When President Obama revealed America’s intentions to shift focus from Middle East for an expanded engagement in Asia, the analysts thought unanimously that this new focus comes amid growing concerns among America's regional allies that its leadership role in the Asia may be fading – just as China has begun to enhance its military and assert claims to territories in the East and South China Seas. This move and sweet-talk of America’s Pacific Century led many to believe, for solid reasons, that the Clash of Titans in the Pacific was imminent.
To put the plan into action, the new US Defense Strategic Review was finalized showing the emphasis on challenges in the Asia-Pacific region and the goal to foster progress in the Middle East, Central Asia and North Africa. This can be considered as a strategy to counter attempts by China and Iran to block US power projection capabilities in areas like the South China Sea and the Strait of Hormuz. US President Obama, who unveiled the new strategy at the Pentagon, highlighted the re-orientation of the US’ strategic focus towards the region: “We will be strengthening our presence in the Asia Pacific, and budget reductions will not come at the expense of that critical region.” Officials in the Pentagon are particularly concerned about the rise of China’s military power and efforts to broaden its presence in the Asia-Pacific region, which could jeopardize America’s military dominance in the region.
China is purchasing and developing a new generation of weapon systems that US officials fear are designed to prevent US air and naval forces from projecting power into the Far East. According to US Secretary of Defense Leon Panetta, the smaller and leaner force envisaged will be shaped to operate flexibly in the region. The document itself expresses this re-orientation and indirectly addresses the Chinese government: “US economic and security interests are inextricably linked to developments in the arc extending from the Western Pacific and East Asia into the Indian Ocean region and South Asia, creating a mix of evolving challenges and opportunities. The growth of China’s military power must be accompanied by greater clarity of its strategic intentions in order to avoid causing friction in the region.”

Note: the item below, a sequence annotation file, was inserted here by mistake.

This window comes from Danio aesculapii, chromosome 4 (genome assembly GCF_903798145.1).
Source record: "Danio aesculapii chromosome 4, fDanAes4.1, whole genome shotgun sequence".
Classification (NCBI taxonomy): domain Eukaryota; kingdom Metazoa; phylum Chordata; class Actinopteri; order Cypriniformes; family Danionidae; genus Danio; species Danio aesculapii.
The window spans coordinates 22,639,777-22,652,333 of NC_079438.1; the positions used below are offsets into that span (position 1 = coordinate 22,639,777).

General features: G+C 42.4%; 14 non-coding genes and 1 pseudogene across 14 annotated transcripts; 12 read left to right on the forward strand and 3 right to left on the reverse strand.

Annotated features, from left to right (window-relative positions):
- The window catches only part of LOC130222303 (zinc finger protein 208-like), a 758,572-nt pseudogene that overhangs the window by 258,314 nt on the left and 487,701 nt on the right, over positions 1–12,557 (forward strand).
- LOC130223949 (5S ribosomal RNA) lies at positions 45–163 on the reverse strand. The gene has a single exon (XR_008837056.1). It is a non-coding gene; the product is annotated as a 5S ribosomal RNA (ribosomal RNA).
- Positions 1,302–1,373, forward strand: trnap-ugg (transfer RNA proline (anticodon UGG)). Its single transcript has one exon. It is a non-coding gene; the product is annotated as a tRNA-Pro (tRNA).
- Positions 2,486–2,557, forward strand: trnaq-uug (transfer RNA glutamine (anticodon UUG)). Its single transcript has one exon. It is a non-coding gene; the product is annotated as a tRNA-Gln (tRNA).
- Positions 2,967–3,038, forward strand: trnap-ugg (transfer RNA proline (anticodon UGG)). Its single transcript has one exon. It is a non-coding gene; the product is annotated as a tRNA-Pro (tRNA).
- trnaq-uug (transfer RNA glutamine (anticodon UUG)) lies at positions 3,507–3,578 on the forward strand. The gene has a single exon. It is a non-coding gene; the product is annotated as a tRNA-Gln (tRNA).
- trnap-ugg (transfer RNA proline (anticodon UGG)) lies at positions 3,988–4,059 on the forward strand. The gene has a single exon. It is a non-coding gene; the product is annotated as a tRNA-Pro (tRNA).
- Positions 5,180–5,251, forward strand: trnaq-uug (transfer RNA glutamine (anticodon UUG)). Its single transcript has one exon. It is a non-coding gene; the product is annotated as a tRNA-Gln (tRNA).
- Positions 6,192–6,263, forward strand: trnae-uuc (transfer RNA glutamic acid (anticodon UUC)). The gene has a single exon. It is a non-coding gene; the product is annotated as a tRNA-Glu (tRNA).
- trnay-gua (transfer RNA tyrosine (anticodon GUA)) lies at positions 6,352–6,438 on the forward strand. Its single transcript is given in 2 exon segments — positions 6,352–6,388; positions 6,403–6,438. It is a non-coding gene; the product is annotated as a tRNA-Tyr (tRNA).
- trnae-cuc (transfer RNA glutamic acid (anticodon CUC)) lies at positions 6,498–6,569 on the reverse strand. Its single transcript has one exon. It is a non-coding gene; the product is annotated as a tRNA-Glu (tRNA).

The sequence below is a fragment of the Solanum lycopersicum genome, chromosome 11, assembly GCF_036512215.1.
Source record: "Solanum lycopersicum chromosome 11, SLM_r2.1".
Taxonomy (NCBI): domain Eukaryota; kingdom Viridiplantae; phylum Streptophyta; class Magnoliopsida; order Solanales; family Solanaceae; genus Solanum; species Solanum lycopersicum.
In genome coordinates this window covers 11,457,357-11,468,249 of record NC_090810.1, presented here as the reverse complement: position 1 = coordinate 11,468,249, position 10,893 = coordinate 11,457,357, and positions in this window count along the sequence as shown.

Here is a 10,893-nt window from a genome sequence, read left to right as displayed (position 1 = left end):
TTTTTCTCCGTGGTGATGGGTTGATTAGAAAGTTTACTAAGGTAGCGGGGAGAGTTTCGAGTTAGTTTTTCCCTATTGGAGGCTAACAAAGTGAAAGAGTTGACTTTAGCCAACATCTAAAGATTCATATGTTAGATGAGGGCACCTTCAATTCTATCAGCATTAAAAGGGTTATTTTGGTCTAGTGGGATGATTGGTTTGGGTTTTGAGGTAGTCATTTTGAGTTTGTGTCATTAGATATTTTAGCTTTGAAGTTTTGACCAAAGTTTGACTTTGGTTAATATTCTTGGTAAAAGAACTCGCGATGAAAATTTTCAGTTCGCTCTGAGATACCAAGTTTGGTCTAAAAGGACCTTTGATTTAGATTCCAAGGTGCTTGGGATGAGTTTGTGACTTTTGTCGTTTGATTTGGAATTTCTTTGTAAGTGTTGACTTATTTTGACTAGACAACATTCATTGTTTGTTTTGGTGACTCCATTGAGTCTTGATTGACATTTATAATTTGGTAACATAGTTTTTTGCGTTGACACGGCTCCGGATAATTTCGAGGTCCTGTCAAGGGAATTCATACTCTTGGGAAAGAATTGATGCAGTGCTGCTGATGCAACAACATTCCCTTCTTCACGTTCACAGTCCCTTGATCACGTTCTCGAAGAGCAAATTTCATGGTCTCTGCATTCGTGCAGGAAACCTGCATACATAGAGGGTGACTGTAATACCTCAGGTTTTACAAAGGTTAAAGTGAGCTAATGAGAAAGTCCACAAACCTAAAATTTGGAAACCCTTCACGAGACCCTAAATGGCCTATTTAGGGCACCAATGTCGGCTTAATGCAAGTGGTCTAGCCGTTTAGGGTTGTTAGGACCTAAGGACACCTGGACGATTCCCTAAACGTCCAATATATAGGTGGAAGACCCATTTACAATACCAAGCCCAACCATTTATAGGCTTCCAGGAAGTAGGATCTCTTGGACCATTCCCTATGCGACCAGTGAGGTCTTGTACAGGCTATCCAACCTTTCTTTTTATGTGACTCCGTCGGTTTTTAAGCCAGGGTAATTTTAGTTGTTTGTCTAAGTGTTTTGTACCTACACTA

US plans for global dominance apart, the analysts now believe that America’s loss of interest in the Middle East is not about China alone. The oil-rich Middle East is losing its importance due to its terminally declining oil reserves. According to a report carried by The National Interest, a confluence of developments—including rising prices and production costs, declining reserves, and the availability of alternate fuels and unconventional sources of oil—will decisively undermine the defining role of the Middle East in the global energy market. Meanwhile, the United States has vital interests at stake elsewhere in the world at least as pressing, if not more so, than its interests in the Middle East. These include thwarting the proliferation of weapons of mass destruction, fighting transnational terrorism and maintaining stability in key strategic locations of the world.